In this season of rebirth, new life touches me with its endearing sweetness, but also with a sense of hope that echoes across time.



Martha’s New Ribbon

Martha has a new ribbon for the cover of her book—a rich brown, like the rich dark earth. M-m-m… Or rich chocolate.

PlaceOfHerOwn_Cover (1)

Marketing went for a bolder look for A Place of Her Own and replaced the white ribbon with the brown.

I’m liking it.

Martha probably knew a lot more about rich earth than rich chocolate. I remember when we planted our hazelnut trees in a field on the bottomland of the farm, nursery stock we got from Martha’s Lane County farm to plant on her Douglas County farm (see “The Tree Link” below). I had been gardening in a lot of marginal soils in other places I’d lived. When we dug into the ground to plant those trees, I just knelt and sifted that rich dark earth through my fingers. I had never planted anything in soil so beautiful.

And now I think I’ll go out to the kitchen and get a small piece of chocolate. Just a little nibble.


Book Launch Parties

With the pub date approaching on Martha’s book, I’m starting to schedule signings and readings.

The Country Launch

The first book launch party will be held close to home on a Sunday afternoon, June 1, from 1 to 3 p.m. in Elkton, Oregon, where I went to school as a kid. It’ll be at the Elkton Community Education Center (ECEC) library. That’s just west of Elkton—by the butterfly pavilion. A lovely venue. We’ll have refreshments, a short reading at 2 p.m., Q&A, plenty of chit-chat, and copies of my book of course, hot off the press, which I’ll happily sign.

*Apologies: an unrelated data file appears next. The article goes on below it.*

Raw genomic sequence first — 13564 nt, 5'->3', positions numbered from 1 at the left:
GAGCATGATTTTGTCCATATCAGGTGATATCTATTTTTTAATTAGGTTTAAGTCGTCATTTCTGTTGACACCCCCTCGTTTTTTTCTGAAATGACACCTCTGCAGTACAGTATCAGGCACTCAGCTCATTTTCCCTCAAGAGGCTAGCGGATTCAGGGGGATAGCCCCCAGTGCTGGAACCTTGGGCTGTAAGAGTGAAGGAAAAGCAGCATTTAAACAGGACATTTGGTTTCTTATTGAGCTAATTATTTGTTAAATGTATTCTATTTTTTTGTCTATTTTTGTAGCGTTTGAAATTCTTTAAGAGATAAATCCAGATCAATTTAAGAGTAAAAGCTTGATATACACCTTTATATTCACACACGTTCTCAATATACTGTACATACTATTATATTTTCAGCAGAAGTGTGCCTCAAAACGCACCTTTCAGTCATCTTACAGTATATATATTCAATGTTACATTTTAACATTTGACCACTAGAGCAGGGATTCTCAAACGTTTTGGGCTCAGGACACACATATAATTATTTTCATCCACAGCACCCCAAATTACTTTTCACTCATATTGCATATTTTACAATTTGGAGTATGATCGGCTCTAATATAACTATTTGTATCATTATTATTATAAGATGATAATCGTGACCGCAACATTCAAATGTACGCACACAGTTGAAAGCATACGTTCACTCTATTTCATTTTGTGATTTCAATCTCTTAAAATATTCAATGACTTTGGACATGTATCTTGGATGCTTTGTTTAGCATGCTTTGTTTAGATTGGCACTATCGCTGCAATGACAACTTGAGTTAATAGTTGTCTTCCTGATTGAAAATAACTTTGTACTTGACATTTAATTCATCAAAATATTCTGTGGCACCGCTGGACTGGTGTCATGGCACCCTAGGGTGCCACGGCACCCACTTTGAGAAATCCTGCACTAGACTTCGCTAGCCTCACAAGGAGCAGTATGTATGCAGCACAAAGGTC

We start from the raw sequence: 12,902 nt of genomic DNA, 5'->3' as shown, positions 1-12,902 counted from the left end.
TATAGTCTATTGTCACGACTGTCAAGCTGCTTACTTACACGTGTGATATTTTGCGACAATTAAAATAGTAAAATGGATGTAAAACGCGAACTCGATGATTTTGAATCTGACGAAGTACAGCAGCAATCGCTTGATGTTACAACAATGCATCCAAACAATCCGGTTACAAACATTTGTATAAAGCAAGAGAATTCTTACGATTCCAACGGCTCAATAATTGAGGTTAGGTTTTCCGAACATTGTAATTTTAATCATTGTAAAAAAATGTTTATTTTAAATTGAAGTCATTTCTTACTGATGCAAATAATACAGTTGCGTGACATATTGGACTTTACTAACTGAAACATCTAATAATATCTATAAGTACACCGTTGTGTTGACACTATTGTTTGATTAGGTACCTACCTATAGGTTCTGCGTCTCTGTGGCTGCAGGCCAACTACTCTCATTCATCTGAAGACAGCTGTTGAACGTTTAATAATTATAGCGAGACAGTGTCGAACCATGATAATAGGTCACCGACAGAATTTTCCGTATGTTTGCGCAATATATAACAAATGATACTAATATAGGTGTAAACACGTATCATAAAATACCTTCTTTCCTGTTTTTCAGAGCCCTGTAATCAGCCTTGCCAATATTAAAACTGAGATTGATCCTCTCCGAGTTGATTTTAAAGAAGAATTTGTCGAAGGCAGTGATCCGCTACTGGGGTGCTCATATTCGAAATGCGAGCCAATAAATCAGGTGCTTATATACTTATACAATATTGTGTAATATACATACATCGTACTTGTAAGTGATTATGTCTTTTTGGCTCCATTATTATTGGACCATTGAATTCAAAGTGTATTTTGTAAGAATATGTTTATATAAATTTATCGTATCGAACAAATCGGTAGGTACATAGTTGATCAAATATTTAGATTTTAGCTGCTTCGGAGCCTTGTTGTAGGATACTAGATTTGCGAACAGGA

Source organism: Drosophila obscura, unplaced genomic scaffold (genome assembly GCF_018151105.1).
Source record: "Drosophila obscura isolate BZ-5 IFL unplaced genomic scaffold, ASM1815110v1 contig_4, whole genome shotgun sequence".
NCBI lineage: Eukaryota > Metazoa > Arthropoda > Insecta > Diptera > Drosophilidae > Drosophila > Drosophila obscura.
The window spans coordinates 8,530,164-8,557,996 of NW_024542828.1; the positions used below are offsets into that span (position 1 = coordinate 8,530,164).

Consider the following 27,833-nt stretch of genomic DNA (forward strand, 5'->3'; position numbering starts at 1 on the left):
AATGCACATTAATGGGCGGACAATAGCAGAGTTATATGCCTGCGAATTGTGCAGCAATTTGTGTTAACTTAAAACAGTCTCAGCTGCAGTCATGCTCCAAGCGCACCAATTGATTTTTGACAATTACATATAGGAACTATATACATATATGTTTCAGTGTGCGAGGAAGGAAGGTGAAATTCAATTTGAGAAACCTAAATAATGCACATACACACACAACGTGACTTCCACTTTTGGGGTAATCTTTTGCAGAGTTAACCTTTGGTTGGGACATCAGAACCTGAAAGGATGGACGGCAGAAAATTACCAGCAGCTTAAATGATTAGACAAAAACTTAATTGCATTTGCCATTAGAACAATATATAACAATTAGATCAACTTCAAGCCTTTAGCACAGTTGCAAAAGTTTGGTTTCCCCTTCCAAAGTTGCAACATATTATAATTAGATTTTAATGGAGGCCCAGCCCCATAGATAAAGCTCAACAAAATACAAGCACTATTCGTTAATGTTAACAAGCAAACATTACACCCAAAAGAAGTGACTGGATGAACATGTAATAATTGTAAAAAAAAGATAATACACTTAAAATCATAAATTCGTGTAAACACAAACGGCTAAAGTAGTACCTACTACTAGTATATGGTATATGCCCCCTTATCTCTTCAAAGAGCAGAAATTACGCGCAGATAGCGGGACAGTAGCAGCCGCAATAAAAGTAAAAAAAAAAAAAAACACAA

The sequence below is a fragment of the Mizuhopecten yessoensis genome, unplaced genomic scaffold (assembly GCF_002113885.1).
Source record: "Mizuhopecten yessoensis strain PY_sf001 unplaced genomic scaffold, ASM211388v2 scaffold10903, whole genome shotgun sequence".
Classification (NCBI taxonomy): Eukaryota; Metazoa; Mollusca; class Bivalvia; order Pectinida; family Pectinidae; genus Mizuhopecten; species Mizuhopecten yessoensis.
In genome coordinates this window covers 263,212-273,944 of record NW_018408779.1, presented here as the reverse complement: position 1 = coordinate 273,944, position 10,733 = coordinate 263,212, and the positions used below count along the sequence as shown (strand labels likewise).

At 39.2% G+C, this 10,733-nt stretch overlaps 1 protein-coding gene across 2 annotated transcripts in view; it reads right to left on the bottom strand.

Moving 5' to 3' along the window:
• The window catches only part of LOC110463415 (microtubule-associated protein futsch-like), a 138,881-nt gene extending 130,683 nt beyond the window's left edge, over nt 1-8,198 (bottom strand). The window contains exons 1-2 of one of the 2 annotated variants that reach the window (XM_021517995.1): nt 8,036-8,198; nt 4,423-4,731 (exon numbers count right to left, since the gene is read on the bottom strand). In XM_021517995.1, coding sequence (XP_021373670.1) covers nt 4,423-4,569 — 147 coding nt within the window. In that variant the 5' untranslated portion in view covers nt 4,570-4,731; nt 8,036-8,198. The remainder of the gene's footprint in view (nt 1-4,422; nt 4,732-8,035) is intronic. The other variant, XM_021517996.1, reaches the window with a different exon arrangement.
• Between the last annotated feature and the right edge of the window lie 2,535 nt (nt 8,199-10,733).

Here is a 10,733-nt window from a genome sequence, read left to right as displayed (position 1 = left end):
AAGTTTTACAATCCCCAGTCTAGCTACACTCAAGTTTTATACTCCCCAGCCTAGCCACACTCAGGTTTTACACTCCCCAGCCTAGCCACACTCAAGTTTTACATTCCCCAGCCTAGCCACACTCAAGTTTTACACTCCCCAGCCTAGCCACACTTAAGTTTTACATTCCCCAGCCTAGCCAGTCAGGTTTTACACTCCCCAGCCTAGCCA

The ECEC is always worth a stop. Besides the butterfly pavilion, there’s the reconstructed Fort Umpqua down by the river, a step into the past of Martha’s day, a café for a bite to eat, a lovely gift shop, a nature trail, flower and vegetable gardens, crops typical of the fort’s era, a plant and produce shop with offerings from the onsite gardens, and more. Elktonites are rightly proud of this unique establishment.

So if you’d like to take a Sunday afternoon jaunt for a party, books, and all that the ECEC has to offer, come on out June 1.

The City Launch

A second book launch party will be held Saturday afternoon, June 7, 1 to 3 p.m. in the city of Roseburg at the delightful While Away Books, a friendly bookstore at 932 West Harvard Avenue. They have their own small café and lots of used books at great prices, with a few new books too. It’s in the small shopping center just off Harvard (cross street is Umpqua Street) on your right a couple of blocks or so past the freeway as you head east from town—behind Subway.

We’ll have refreshments there also, reading at 2 p.m., Q&A, more chit-chat, and of course copies of my own book which I can sign for you.

This bookstore really supports local authors, so with that and the great atmosphere it’s a Roseburg gem. If you’re in the Roseburg area, come join us on the 7th of June.

Future Events

More signings are in the works—one at Tsunami Books in Eugene and one at the Douglas County Museum. I’ll post on those soon.

Events, Book News, & Reviews

In the near future I’ll be adding a new “Events” page to my blog to offer information on scheduled events, and a page for “Book News” so you can keep up with what’s going on. When reviews begin coming in I’ll add a “Reviews” page. A calendar of events is now located on the sidebar.